Life's Intrinsic Value
Are bacteriophage T4 and the long-nosed elephant fish valuable in their own right? Nicholas Agar defends an affirmative answer to this question by arguing that anything living is intrinsically valuable. This claim challenges received ethical wisdom according to which only human beings are valuable in themselves. The resulting biocentric or life-centered morality forms the platform for an ethic of the environment.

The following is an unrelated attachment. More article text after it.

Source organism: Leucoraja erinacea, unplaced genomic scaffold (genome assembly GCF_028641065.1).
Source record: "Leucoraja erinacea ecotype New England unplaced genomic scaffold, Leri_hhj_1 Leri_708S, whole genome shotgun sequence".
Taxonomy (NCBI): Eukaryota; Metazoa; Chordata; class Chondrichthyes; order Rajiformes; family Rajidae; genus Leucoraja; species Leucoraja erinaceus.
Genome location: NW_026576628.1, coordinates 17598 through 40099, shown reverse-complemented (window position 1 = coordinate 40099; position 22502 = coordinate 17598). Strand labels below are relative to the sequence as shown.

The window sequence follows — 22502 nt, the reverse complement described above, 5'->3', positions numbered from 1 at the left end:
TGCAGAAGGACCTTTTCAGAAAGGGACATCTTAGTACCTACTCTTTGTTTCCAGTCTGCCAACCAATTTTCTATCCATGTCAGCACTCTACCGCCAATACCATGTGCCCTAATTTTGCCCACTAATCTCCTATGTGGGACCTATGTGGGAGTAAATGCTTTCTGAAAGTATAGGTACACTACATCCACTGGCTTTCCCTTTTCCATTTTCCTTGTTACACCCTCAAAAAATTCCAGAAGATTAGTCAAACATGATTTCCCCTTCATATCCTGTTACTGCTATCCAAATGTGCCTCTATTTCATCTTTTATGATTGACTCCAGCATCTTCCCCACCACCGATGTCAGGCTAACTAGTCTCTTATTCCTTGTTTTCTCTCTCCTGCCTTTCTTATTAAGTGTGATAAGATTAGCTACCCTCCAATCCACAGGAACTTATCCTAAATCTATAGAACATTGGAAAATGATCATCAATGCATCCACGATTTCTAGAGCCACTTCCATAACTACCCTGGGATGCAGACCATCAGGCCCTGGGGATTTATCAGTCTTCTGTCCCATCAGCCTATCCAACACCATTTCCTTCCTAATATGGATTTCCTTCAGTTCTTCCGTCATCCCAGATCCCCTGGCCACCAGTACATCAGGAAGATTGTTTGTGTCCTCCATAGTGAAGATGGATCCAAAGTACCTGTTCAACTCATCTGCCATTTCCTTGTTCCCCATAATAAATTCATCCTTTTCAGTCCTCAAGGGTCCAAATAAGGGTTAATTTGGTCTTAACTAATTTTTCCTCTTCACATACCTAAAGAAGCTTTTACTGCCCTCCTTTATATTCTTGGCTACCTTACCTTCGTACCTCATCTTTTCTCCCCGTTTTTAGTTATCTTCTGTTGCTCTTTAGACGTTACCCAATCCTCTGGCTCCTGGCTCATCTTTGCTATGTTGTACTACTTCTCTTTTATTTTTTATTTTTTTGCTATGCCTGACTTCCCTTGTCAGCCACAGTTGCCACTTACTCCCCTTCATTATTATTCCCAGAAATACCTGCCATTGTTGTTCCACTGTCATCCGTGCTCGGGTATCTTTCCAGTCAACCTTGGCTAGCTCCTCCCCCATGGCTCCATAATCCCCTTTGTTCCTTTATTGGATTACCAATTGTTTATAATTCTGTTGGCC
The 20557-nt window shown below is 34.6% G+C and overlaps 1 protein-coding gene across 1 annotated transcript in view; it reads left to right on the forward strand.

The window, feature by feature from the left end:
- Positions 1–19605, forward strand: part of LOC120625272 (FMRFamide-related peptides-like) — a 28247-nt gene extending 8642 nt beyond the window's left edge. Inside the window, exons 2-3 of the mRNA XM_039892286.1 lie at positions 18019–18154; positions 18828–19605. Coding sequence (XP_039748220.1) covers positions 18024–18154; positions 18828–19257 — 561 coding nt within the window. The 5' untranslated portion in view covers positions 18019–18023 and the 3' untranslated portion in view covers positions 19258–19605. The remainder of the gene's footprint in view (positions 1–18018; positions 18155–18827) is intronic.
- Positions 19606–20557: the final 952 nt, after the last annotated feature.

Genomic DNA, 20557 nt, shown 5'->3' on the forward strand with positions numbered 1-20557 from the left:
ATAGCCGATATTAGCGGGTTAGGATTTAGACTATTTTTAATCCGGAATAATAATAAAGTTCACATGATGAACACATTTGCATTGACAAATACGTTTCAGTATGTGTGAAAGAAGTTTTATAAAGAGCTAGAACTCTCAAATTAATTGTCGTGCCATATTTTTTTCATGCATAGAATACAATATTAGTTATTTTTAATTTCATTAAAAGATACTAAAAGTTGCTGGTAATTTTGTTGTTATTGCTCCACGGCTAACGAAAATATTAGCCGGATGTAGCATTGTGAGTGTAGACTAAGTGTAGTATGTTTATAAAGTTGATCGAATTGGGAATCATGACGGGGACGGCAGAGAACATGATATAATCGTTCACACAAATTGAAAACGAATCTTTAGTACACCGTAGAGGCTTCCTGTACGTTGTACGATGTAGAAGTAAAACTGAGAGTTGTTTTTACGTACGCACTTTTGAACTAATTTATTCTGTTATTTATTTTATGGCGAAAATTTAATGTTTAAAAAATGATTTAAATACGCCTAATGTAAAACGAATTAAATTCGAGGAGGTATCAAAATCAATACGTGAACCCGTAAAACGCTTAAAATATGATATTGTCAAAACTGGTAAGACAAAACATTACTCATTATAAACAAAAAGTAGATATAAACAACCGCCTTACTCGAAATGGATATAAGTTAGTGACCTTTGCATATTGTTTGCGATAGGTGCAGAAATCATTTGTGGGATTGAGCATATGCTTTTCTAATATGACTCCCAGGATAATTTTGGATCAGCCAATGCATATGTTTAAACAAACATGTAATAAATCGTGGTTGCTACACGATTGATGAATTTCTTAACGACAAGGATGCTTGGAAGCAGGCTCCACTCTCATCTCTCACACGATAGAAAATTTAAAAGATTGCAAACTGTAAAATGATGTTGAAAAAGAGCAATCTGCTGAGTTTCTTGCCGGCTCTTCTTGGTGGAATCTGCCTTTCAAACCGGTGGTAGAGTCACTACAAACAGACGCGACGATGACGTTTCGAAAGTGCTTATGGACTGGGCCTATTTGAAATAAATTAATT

Agar builds a bridge between the biological sciences and what he calls "folk" morality to arrive at a workable environmental ethic and a new spectrum a new hierarchy of living organisms. The book overturns common-sense moral belief as well as centuries of philosophical speculation on the exclusive moral significance of humans. Spanning several fields, including philosophy of psychology, philosophy of science, and other areas of contemporary analytic philosophy, Agar analyzes and speaks to a wide array of historic and contemporary views, from Aristotle and Kant, to E. O. Wilson, Holmes Rolston II, and Baird Callicot. The result is a challenge to prevailing definitions of value and a call for a scientifically-informed appreciation of nature.